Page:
Tehuacana’s Claude Monk was 20 years old when he arrived in England with the U.S. Army Air Corps during World War II, ready for missions as part of the 445th Bomb Group, 700th Squadron. Serving as the radio operator, Monk’s “team” as he calls it, became tight-knit during its time together. The 700th spent the winter of 1943 and spring of 1944 in the UK.

The crew shared a quonset hut, a temporary housing unit, with another crew. The building was heated by a potbelly stove, and the bathroom was outside. At first, almost everything seemed tough.

“You’re dealing with moving to different parts of the world,” Monk said. “It’s like leaving home again. You learn to adjust to situations.” And, as he had all his life, he persevered through it all.

The team’s objective was to make bombing runs over France and Germany. Monk interpreted messages sent in Morse code and transmitted information to the team. There were tactical targets, such as oil tanks, railcars, and anything having to do with munitions — anything that could benefit the German war effort.

Flying in formation with other planes of the 700th Squadron — and sometimes other squadrons as well — they would travel together, almost wing tip to wing tip. The entire group would move back and forth to avoid enemies targeting them. Sometimes the flights could be long; leaving at 5 or 6 in the morning, they would take off and sometimes fly for as long as 12 hours.

“I was scared every time,” said Monk. “We were probably praying more than we let on.”

Operating from lofty heights

The B-24 Liberator plane they flew could cruise at 20,000 feet. From that vantage point, there wasn’t much to see when they dropped bombs. But they could certainly see the incoming anti-aircraft fire. Monk, whose job it was to open the bomb-bay doors, once had a scare due to a miscommunication. During the course, some bombs had become loose. The engineer had to get up on the catwalk to manually release the pins.

They took their share of flak from enemy guns, but other than some holes in the plane — and a case of frostbite for two crew members — those in the 700th Squadron always made it back unscathed. There would be quick repairs made, then they were back in action.

Brush with Hollywood

Besides coming back safely, one of Monk’s memories is among his favorites. He met Jimmy Stewart, who was

the leader of Squadron 703. As such, Monk and the crew flew eight missions alongside Stewart’s group.

Another interesting time was observing barrage balloons hoisted in the air by a winch used by the Americans and other allies to ward off low-level attacks and sometimes bring a plane down with steel cables. “There were hundreds of them,” Monk said.

His worst memories are of waiting for those who never came back. Many times, men he knew didn’t return.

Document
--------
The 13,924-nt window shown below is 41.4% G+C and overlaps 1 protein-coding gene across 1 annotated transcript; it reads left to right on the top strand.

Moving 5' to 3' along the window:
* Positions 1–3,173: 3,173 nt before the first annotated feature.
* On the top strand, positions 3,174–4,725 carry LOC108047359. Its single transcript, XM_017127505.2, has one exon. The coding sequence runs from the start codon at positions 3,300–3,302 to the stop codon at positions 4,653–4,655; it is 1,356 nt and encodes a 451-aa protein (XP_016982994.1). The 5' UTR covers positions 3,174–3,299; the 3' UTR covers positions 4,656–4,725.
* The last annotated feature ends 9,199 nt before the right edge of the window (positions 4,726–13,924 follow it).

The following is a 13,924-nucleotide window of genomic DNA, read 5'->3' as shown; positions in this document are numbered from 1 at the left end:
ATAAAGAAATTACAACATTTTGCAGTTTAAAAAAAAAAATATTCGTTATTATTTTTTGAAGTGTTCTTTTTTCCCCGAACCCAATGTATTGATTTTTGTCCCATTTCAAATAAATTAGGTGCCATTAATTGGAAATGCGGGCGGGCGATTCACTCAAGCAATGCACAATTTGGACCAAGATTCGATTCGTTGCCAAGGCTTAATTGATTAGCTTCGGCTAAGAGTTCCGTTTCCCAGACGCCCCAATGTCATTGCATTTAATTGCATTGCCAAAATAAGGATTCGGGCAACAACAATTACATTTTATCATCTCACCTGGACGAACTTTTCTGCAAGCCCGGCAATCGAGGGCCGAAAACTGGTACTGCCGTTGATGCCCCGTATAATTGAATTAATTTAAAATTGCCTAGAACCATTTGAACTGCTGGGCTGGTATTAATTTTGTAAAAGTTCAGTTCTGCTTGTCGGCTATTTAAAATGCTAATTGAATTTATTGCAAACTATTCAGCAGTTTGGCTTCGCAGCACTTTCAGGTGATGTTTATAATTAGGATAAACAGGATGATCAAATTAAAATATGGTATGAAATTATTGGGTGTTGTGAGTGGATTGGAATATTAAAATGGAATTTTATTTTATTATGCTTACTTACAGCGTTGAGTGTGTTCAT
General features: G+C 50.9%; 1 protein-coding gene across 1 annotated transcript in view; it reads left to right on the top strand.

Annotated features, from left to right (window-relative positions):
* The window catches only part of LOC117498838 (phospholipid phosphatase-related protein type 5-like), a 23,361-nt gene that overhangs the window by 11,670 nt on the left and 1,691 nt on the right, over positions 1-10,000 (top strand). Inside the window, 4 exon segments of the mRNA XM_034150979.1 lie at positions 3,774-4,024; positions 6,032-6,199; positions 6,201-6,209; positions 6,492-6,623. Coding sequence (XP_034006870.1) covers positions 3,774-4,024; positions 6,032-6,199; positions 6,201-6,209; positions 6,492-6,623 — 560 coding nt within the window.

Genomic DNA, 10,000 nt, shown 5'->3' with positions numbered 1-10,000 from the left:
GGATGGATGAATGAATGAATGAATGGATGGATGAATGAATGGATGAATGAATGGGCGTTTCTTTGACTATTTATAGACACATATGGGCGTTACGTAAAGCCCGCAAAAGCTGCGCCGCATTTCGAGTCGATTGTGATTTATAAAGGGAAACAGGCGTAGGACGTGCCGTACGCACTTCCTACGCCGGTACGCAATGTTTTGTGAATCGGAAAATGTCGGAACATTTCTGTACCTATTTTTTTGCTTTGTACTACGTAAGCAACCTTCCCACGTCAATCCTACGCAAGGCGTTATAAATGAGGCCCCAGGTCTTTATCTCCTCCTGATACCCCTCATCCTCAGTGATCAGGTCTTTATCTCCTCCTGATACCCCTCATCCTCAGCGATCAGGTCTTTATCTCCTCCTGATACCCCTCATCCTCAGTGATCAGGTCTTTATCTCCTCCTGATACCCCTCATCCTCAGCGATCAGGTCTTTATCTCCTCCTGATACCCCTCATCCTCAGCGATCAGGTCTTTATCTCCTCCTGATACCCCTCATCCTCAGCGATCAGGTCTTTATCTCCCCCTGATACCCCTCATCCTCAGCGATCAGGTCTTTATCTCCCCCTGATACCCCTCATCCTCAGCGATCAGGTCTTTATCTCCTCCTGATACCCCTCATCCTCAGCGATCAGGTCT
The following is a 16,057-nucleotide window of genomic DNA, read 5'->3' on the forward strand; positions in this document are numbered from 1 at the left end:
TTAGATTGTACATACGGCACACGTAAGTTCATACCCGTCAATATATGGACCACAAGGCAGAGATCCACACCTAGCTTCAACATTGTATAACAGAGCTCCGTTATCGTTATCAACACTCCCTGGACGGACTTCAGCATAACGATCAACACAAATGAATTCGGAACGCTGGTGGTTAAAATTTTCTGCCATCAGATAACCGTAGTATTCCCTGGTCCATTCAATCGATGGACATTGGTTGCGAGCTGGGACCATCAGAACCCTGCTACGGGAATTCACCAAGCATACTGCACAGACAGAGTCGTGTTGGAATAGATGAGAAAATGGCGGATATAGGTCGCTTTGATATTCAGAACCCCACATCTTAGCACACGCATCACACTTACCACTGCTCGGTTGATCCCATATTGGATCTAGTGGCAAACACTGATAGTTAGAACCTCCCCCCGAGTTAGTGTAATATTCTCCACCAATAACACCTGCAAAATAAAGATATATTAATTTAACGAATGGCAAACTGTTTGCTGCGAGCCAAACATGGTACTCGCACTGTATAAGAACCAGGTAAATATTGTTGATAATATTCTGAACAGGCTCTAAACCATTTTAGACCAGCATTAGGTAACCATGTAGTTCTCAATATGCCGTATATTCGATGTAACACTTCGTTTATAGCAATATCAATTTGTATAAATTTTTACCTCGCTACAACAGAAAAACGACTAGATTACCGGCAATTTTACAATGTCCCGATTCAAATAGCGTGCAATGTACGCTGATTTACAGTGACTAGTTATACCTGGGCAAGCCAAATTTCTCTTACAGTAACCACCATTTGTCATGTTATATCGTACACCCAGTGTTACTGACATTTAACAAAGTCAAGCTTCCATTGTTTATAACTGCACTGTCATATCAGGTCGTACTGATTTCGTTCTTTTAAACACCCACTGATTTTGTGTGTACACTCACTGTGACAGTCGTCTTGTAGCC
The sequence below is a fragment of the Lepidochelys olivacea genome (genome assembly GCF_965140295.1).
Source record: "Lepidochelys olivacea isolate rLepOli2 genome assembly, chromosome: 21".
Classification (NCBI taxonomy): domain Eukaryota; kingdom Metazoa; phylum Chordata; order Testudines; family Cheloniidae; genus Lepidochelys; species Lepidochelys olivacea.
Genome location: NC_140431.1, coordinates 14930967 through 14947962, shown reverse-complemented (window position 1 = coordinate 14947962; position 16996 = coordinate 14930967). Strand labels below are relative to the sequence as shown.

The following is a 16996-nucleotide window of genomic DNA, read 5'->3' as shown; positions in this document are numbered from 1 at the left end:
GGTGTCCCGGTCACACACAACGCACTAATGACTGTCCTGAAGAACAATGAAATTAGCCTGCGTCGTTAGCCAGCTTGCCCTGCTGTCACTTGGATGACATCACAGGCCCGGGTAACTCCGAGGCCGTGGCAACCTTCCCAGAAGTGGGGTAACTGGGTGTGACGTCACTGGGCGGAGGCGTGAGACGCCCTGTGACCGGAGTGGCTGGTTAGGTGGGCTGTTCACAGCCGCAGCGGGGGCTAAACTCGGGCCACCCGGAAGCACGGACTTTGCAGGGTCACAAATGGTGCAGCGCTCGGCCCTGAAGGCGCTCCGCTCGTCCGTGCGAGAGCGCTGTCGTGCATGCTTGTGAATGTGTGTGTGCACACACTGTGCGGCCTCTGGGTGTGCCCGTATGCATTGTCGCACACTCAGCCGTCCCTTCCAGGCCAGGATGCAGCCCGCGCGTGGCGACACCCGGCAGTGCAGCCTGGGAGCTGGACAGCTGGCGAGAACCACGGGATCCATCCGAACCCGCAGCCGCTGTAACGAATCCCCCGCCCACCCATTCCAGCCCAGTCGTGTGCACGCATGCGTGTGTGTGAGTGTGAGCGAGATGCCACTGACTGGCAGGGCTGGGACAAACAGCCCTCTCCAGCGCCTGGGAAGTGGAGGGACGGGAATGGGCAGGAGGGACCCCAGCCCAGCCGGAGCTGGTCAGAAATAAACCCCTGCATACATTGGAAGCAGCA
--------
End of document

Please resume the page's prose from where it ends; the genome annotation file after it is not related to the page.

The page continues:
“Many were shot down. Crews would die or become prisoners of war,” Monk said. His brother-in-law was a POW. Some would parachute out, where the French underground would try to reach them before the Axis did. “You had close calls for all your people,” he said.

In all, Monk flew 30 missions and served about seven months in the skies over Europe, earning several medals, including the Distinguished Flying Cross awarded to those who “distinguished themselves in support of operations … by heroism or extraordinary achievement while participating in an aerial flight.”

Discharged in 1945 as a technical sergeant, he returned to Mexia and eventually enrolled in Southwest Texas State Teacher’s College in San Marcos, where he earned a bachelor’s degree in agriculture. He had planned to teach, but got a call from the USDA Soil & Conservation District. He was sent around the state to advise farmers and ranchers. When he retired in 1979, he moved to Tehuacana.

Monk and his wife, Mildred, have been together for 18 years. They will celebrate their anniversary this month, as well as his 94th birthday.

Monk is the last surviving member of his crew. In addition to his many volunteer activities over the years, he serves with the local Limestone-Falls County Soil & Water Conservation District and attends reunions of the orphanage where he grew up.

Even though life has handed him some tough blows, Monk has made it through still smiling. His secret to staying strong is simple: he follows the Golden Rule. “Giving back is what made the difference,” he said. “I think God’s in control. I get strength from God.”

“Voices of Valor,” featuring stories about Central Texas veterans, publishes every Sunday in the Waco Trib. To suggest a story about a Central Texas veteran, email voicesofvalor@wacotrib.com. Voices of Valor is proudly sponsored by Johnson Roofing.

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